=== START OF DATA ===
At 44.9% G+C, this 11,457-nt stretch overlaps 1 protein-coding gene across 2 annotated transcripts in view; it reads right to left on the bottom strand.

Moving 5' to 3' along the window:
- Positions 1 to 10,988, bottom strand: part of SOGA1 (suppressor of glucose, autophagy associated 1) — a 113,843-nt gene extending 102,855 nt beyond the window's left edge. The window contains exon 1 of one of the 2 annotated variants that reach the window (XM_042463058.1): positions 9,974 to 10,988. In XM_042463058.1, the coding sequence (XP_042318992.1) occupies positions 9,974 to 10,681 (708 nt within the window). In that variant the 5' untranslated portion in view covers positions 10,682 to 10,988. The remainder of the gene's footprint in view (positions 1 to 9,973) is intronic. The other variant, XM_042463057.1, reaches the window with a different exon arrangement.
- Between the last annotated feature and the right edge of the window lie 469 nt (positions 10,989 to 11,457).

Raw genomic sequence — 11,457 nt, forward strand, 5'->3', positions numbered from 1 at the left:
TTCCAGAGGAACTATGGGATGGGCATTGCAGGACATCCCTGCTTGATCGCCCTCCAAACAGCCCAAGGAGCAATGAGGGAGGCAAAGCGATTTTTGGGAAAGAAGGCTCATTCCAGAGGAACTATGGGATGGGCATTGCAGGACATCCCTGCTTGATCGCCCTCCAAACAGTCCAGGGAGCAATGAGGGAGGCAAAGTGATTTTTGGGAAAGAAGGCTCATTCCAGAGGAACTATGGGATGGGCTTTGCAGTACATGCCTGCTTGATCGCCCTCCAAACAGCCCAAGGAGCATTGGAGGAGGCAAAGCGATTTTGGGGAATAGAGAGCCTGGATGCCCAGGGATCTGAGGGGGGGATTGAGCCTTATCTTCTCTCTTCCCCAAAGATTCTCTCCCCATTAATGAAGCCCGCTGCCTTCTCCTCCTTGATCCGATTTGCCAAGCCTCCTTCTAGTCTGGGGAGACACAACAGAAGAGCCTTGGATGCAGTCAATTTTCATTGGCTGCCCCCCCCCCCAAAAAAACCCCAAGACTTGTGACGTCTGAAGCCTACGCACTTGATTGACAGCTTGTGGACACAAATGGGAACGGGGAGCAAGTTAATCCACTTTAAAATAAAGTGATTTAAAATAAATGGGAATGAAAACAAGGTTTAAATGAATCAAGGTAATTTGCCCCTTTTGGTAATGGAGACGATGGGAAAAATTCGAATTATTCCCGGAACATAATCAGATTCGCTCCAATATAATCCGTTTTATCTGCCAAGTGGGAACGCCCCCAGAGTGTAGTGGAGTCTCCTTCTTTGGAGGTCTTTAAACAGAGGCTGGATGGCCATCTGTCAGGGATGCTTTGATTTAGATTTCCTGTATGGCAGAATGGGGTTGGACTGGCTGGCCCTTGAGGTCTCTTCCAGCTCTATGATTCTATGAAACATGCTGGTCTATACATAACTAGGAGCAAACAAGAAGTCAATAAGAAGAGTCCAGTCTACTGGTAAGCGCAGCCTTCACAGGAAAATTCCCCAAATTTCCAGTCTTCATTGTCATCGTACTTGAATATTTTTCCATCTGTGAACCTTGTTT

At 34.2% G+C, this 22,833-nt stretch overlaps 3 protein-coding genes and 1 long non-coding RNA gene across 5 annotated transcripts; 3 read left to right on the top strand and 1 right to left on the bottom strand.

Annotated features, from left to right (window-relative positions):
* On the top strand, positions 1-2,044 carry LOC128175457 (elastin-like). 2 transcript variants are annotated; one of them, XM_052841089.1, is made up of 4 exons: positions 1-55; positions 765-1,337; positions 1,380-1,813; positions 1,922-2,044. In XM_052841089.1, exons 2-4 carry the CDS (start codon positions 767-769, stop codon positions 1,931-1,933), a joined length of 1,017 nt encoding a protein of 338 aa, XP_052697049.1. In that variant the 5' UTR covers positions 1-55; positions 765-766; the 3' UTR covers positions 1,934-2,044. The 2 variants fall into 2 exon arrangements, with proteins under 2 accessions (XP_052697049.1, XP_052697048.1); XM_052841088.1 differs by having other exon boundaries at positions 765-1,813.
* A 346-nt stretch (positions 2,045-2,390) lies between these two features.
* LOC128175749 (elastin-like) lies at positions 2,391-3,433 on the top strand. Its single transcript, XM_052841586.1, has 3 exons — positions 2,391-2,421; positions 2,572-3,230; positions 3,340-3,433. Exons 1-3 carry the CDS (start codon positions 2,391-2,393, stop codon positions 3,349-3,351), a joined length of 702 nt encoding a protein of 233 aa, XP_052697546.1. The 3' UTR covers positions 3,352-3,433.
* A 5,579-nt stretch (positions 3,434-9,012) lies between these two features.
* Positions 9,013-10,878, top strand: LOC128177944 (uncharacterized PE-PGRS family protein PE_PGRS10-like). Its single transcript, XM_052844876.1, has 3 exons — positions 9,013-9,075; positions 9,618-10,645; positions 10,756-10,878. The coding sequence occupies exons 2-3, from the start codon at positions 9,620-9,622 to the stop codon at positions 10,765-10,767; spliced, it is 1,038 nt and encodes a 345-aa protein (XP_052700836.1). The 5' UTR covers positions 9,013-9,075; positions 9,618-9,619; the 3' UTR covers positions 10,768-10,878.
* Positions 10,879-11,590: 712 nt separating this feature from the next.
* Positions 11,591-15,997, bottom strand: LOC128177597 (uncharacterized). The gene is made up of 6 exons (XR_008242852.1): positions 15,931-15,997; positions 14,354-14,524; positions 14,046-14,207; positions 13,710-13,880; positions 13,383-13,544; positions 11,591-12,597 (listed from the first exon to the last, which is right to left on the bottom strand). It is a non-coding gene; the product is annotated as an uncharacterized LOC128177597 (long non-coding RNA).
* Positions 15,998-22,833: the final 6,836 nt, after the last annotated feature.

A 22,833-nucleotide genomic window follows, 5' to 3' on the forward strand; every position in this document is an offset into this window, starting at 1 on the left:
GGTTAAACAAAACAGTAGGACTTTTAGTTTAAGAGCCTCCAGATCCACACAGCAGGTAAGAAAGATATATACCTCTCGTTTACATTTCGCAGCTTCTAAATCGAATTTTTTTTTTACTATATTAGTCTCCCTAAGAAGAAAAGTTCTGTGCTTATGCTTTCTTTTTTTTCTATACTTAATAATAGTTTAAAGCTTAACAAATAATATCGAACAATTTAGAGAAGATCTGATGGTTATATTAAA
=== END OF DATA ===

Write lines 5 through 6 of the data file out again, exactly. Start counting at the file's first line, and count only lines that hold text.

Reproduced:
Raw genomic sequence — 11,457 nt, forward strand, 5'->3', positions numbered from 1 at the left:
TTCCAGAGGAACTATGGGATGGGCATTGCAGGACATCCCTGCTTGATCGCCCTCCAAACAGCCCAAGGAGCAATGAGGGAGGCAAAGCGATTTTTGGGAAAGAAGGCTCATTCCAGAGGAACTATGGGATGGGCATTGCAGGACATCCCTGCTTGATCGCCCTCCAAACAGTCCAGGGAGCAATGAGGGAGGCAAAGTGATTTTTGGGAAAGAAGGCTCATTCCAGAGGAACTATGGGATGGGCTTTGCAGTACATGCCTGCTTGATCGCCCTCCAAACAGCCCAAGGAGCATTGGAGGAGGCAAAGCGATTTTGGGGAATAGAGAGCCTGGATGCCCAGGGATCTGAGGGGGGGATTGAGCCTTATCTTCTCTCTTCCCCAAAGATTCTCTCCCCATTAATGAAGCCCGCTGCCTTCTCCTCCTTGATCCGATTTGCCAAGCCTCCTTCTAGTCTGGGGAGACACAACAGAAGAGCCTTGGATGCAGTCAATTTTCATTGGCTGCCCCCCCCCCCAAAAAAACCCCAAGACTTGTGACGTCTGAAGCCTACGCACTTGATTGACAGCTTGTGGACACAAATGGGAACGGGGAGCAAGTTAATCCACTTTAAAATAAAGTGATTTAAAATAAATGGGAATGAAAACAAGGTTTAAATGAATCAAGGTAATTTGCCCCTTTTGGTAATGGAGACGATGGGAAAAATTCGAATTATTCCCGGAACATAATCAGATTCGCTCCAATATAATCCGTTTTATCTGCCAAGTGGGAACGCCCCCAGAGTGTAGTGGAGTCTCCTTCTTTGGAGGTCTTTAAACAGAGGCTGGATGGCCATCTGTCAGGGATGCTTTGATTTAGATTTCCTGTATGGCAGAATGGGGTTGGACTGGCTGGCCCTTGAGGTCTCTTCCAGCTCTATGATTCTATGAAACATGCTGGTCTATACATAACTAGGAGCAAACAAGAAGTCAATAAGAAGAGTCCAGTCTACTGGTAAGCGCAGCCTTCACAGGAAAATTCCCCAAATTTCCAGTCTTCATTGTCATCGTACTTGAATATTTTTCCATCTGTGAACCTTGTTT